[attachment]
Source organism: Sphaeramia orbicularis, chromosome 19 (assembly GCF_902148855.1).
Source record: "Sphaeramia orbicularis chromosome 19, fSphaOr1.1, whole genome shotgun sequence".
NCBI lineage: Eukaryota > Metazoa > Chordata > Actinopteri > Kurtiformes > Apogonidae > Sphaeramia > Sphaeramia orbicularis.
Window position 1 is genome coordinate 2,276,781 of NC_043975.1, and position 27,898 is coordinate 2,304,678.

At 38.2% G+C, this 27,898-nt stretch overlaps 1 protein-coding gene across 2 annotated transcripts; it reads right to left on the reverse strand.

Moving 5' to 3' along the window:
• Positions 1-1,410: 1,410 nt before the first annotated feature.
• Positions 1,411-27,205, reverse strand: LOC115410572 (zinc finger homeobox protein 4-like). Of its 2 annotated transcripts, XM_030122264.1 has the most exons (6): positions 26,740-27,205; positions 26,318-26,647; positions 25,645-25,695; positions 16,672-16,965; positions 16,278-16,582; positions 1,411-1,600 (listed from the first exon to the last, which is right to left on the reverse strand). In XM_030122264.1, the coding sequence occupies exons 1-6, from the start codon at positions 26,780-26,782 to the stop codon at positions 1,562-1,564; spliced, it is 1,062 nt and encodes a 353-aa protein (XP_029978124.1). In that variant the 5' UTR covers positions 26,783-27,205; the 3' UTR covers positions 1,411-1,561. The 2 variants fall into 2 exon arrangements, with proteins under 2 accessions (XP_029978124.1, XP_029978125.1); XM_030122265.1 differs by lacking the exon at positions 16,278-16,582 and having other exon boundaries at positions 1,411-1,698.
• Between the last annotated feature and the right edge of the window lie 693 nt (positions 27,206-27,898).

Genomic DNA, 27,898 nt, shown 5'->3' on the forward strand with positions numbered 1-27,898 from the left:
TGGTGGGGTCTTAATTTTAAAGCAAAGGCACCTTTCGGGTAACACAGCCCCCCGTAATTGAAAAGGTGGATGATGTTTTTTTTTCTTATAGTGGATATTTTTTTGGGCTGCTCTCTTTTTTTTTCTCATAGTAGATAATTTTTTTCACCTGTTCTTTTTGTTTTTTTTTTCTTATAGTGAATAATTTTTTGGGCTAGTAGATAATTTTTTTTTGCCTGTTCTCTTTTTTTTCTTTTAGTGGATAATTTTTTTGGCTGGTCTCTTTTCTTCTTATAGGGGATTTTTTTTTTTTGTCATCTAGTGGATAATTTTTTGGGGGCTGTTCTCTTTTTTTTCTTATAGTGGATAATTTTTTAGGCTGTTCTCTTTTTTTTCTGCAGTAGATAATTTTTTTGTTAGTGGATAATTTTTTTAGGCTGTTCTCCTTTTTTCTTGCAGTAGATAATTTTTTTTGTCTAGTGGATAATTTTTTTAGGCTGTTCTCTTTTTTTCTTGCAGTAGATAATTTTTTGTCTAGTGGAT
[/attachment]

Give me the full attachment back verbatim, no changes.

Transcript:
Source organism: Sphaeramia orbicularis, chromosome 19 (assembly GCF_902148855.1).
Source record: "Sphaeramia orbicularis chromosome 19, fSphaOr1.1, whole genome shotgun sequence".
NCBI lineage: Eukaryota > Metazoa > Chordata > Actinopteri > Kurtiformes > Apogonidae > Sphaeramia > Sphaeramia orbicularis.
Window position 1 is genome coordinate 2,276,781 of NC_043975.1, and position 27,898 is coordinate 2,304,678.

At 38.2% G+C, this 27,898-nt stretch overlaps 1 protein-coding gene across 2 annotated transcripts; it reads right to left on the reverse strand.

Moving 5' to 3' along the window:
• Positions 1-1,410: 1,410 nt before the first annotated feature.
• Positions 1,411-27,205, reverse strand: LOC115410572 (zinc finger homeobox protein 4-like). Of its 2 annotated transcripts, XM_030122264.1 has the most exons (6): positions 26,740-27,205; positions 26,318-26,647; positions 25,645-25,695; positions 16,672-16,965; positions 16,278-16,582; positions 1,411-1,600 (listed from the first exon to the last, which is right to left on the reverse strand). In XM_030122264.1, the coding sequence occupies exons 1-6, from the start codon at positions 26,780-26,782 to the stop codon at positions 1,562-1,564; spliced, it is 1,062 nt and encodes a 353-aa protein (XP_029978124.1). In that variant the 5' UTR covers positions 26,783-27,205; the 3' UTR covers positions 1,411-1,561. The 2 variants fall into 2 exon arrangements, with proteins under 2 accessions (XP_029978124.1, XP_029978125.1); XM_030122265.1 differs by lacking the exon at positions 16,278-16,582 and having other exon boundaries at positions 1,411-1,698.
• Between the last annotated feature and the right edge of the window lie 693 nt (positions 27,206-27,898).

Genomic DNA, 27,898 nt, shown 5'->3' on the forward strand with positions numbered 1-27,898 from the left:
TGGTGGGGTCTTAATTTTAAAGCAAAGGCACCTTTCGGGTAACACAGCCCCCCGTAATTGAAAAGGTGGATGATGTTTTTTTTTCTTATAGTGGATATTTTTTTGGGCTGCTCTCTTTTTTTTTCTCATAGTAGATAATTTTTTTCACCTGTTCTTTTTGTTTTTTTTTTCTTATAGTGAATAATTTTTTGGGCTAGTAGATAATTTTTTTTTGCCTGTTCTCTTTTTTTTCTTTTAGTGGATAATTTTTTTGGCTGGTCTCTTTTCTTCTTATAGGGGATTTTTTTTTTTTGTCATCTAGTGGATAATTTTTTGGGGGCTGTTCTCTTTTTTTTCTTATAGTGGATAATTTTTTAGGCTGTTCTCTTTTTTTTCTGCAGTAGATAATTTTTTTGTTAGTGGATAATTTTTTTAGGCTGTTCTCCTTTTTTCTTGCAGTAGATAATTTTTTTTGTCTAGTGGATAATTTTTTTAGGCTGTTCTCTTTTTTTCTTGCAGTAGATAATTTTTTGTCTAGTGGAT